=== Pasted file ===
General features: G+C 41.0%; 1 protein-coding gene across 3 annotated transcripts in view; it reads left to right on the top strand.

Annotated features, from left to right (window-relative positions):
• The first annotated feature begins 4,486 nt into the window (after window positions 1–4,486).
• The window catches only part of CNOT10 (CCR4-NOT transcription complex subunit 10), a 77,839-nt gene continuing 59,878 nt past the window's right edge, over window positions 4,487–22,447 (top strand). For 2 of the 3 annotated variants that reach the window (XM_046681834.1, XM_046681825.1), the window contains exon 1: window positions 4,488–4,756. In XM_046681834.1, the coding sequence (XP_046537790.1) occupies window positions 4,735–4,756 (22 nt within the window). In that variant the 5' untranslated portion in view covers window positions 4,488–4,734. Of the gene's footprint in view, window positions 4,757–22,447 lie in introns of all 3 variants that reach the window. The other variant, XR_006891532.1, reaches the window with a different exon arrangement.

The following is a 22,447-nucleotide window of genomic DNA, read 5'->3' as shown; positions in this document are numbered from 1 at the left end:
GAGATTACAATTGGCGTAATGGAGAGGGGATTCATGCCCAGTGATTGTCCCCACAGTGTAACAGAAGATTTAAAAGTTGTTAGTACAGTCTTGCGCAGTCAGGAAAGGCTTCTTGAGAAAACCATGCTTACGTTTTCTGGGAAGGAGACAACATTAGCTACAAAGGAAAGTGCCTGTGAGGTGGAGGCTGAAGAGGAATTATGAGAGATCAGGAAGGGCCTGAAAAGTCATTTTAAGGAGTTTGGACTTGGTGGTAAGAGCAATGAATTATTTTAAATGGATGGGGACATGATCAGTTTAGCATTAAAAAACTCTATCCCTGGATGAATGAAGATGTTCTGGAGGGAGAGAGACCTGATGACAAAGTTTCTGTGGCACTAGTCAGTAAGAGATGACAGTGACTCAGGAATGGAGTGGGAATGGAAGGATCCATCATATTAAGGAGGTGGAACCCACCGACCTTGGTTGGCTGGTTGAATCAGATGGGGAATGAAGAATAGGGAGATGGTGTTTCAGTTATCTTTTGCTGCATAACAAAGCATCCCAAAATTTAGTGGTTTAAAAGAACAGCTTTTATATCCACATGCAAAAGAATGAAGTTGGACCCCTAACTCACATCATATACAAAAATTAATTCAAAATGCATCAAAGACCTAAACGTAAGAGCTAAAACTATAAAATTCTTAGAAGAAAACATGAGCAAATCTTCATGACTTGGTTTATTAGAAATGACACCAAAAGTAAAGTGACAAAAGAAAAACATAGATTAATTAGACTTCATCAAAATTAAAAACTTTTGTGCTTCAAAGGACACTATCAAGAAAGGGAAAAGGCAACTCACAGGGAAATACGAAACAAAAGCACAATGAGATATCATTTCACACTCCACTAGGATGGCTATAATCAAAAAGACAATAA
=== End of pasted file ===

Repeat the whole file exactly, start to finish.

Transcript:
General features: G+C 41.0%; 1 protein-coding gene across 3 annotated transcripts in view; it reads left to right on the top strand.

Annotated features, from left to right (window-relative positions):
• The first annotated feature begins 4,486 nt into the window (after window positions 1–4,486).
• The window catches only part of CNOT10 (CCR4-NOT transcription complex subunit 10), a 77,839-nt gene continuing 59,878 nt past the window's right edge, over window positions 4,487–22,447 (top strand). For 2 of the 3 annotated variants that reach the window (XM_046681834.1, XM_046681825.1), the window contains exon 1: window positions 4,488–4,756. In XM_046681834.1, the coding sequence (XP_046537790.1) occupies window positions 4,735–4,756 (22 nt within the window). In that variant the 5' untranslated portion in view covers window positions 4,488–4,734. Of the gene's footprint in view, window positions 4,757–22,447 lie in introns of all 3 variants that reach the window. The other variant, XR_006891532.1, reaches the window with a different exon arrangement.

The following is a 22,447-nucleotide window of genomic DNA, read 5'->3' as shown; positions in this document are numbered from 1 at the left end:
GAGATTACAATTGGCGTAATGGAGAGGGGATTCATGCCCAGTGATTGTCCCCACAGTGTAACAGAAGATTTAAAAGTTGTTAGTACAGTCTTGCGCAGTCAGGAAAGGCTTCTTGAGAAAACCATGCTTACGTTTTCTGGGAAGGAGACAACATTAGCTACAAAGGAAAGTGCCTGTGAGGTGGAGGCTGAAGAGGAATTATGAGAGATCAGGAAGGGCCTGAAAAGTCATTTTAAGGAGTTTGGACTTGGTGGTAAGAGCAATGAATTATTTTAAATGGATGGGGACATGATCAGTTTAGCATTAAAAAACTCTATCCCTGGATGAATGAAGATGTTCTGGAGGGAGAGAGACCTGATGACAAAGTTTCTGTGGCACTAGTCAGTAAGAGATGACAGTGACTCAGGAATGGAGTGGGAATGGAAGGATCCATCATATTAAGGAGGTGGAACCCACCGACCTTGGTTGGCTGGTTGAATCAGATGGGGAATGAAGAATAGGGAGATGGTGTTTCAGTTATCTTTTGCTGCATAACAAAGCATCCCAAAATTTAGTGGTTTAAAAGAACAGCTTTTATATCCACATGCAAAAGAATGAAGTTGGACCCCTAACTCACATCATATACAAAAATTAATTCAAAATGCATCAAAGACCTAAACGTAAGAGCTAAAACTATAAAATTCTTAGAAGAAAACATGAGCAAATCTTCATGACTTGGTTTATTAGAAATGACACCAAAAGTAAAGTGACAAAAGAAAAACATAGATTAATTAGACTTCATCAAAATTAAAAACTTTTGTGCTTCAAAGGACACTATCAAGAAAGGGAAAAGGCAACTCACAGGGAAATACGAAACAAAAGCACAATGAGATATCATTTCACACTCCACTAGGATGGCTATAATCAAAAAGACAATAA